Alice Thompson walked briskly towards the shop. She felt as if she ought to have a basket to swing. It wasn’t the same with a squishy cloth bag. She chuckled, remembering doing this walk with her mother all those many, many years ago. One hand would be holding Mummy’s hand and the other would be swinging the basket and somehow she always managed to hit the grumpiest people with it rather than the ones who would laugh it off. Like sour old Mrs Higgins for example who would rub her elbow and mutter about children nowadays and stomp off with a face like a prune and her stockings sagging at the ankles and Alice would look up at Mummy and Mummy would wink and grin and sometimes they’d both skip to the shop together. It was strange how Mummy’s face was remembered so clearly, those laughing dark brown eyes, that lovely dark hair in a roll round her head. When they went out, she’d wear a bright headscarf. “Hitler’s not going to stop us from looking pretty,” she’d say.
Alice paused to peruse her shopping list, there was always something she’d forgotten. “Mustard, Custard, Beef Extract.” Had she really run out of nothing else? She looked back towards home and frowned. There were so many cars whizzing about these days. There only used to be one or two. Still plenty of grumpy people about though. She looked for Mrs Higgins but couldn’t see her, perhaps she’d done her shopping earlier. Turning back, Alice was surprised that the baker had changed his paint scheme and the goods inside the window looked impossibly tempting. Must have been up all night making those things out of cardboard: cakes and whatnot.
She blinked, looked back at her list and shrugged, speaking to the inner disquiet, “Mummy always said a hot cup of beef extract will comfort you when there’s not much in the cupboard and custard’s a real treat and mustard…” Why did she want mustard? She visualised the little yellow tin with the red writing and the bull’s head and the royal crest. Why did mustard have a bull on it? Was it because it was nice with beef? A bit cruel to the bull, that is, sticking its head on the tin of something you’re going to eat with it.
She walked more slowly now until she arrived at the shop. It too had transformed, very gaudy, and the name of the grocer had gone and was replaced by a big bright nonsensical word: “Costbeater”. Alice’s hand shook as she pushed the door open. Inside the place was full of shelves and goods, floor to ceiling: goods of all kinds, bright and jolly and meaningless. She picked things up at random. What were noodles? What was ravioli? What was soy sauce? Alice’s legs felt weak. She must be in a dream. There shouldn’t be this much stuff here. There should be a brown counter and all the goods behind it; all the goods Mr Perkins could obtain anyway. And she and Mummy would read out their list and give up their coupons…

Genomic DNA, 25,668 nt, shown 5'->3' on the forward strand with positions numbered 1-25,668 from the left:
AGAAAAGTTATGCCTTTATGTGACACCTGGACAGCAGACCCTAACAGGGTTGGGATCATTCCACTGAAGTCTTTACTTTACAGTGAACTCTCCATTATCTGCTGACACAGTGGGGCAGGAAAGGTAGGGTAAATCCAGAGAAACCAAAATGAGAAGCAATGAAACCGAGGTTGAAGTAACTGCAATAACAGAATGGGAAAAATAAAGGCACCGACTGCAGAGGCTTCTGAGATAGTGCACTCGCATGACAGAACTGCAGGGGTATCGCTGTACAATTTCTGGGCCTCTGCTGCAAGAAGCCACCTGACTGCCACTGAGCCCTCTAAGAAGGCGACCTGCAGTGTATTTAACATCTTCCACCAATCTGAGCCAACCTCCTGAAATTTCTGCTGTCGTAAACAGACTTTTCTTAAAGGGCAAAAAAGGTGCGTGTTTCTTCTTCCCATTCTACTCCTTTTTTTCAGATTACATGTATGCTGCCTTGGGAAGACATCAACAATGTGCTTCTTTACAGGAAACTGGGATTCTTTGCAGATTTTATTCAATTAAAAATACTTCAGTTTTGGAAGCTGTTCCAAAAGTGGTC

Oh no, she’d left the coupons behind. What was she going to do? She could feel her eyes fill. Then a voice said, “hello Mrs Thompson, are you O.K? Oh dear, you look a bit upset. Come and sit down, come on, here’s the chair. Take a deep breath and let me look at your list.”
Alice let herself be led to a chair and sat, shaking, wondering who Mrs Thompson was. She wiped her eyes and looked up at the girl who had helped her. She was very brown. Maybe she’d been out in the sun a lot, or more likely she was one of those evacuees. People from London looked different didn’t they? She was kind though, the brown girl. Alice smiled and wondered if they could make friends. She handed over the list and the girl smiled. “Ah yes,” she said, “I’ll get these for you, just you sit there.”
“We’ve forgotten our coupons,” said Alice. She looked round, “where’s Mummy?” she asked.
The brown girl’s smile dropped a little. Then she brightened, turning to beckon someone from the back of the shop.
Alice tucked her handkerchief back into her sleeve, then looked up into her mother’s eyes. Big brown eyes smiled down at her. Her mother’s hair was darker than usual but the headscarf was so pretty, blue and pink today with bits of gold. Her skin was browner than usual too. Still she’d been out in the garden a lot recently. But her eyes were the same: kind and happy.
“Don’t worry about the coupons,” said Mummy, “bring them next time.”
Alice looked at the list again. She felt like she had just woken up and frowned, “I can’t think why I put these things on there,” she said, “it’s cheese, bread and milk I need.”
“I thought as much,” said Mrs Patel, “But don’t worry, just sit there while we get your shopping and then I’ll see you home safe and sound. I’ll just ring your daughter so she’s there waiting for you.”
“Maybe the beef extract too, then,” said Alice, “I can make her some when I’m home. She seems a bit sad these days. There’s nothing like a cup of beef extract to cheer you up. Liquid comfort, my mother used to say. Liquid comfort.”
Words and photograph copyright 2016 by Paula Harmon. All rights belong to the author and material may not be copied without the author’s express permission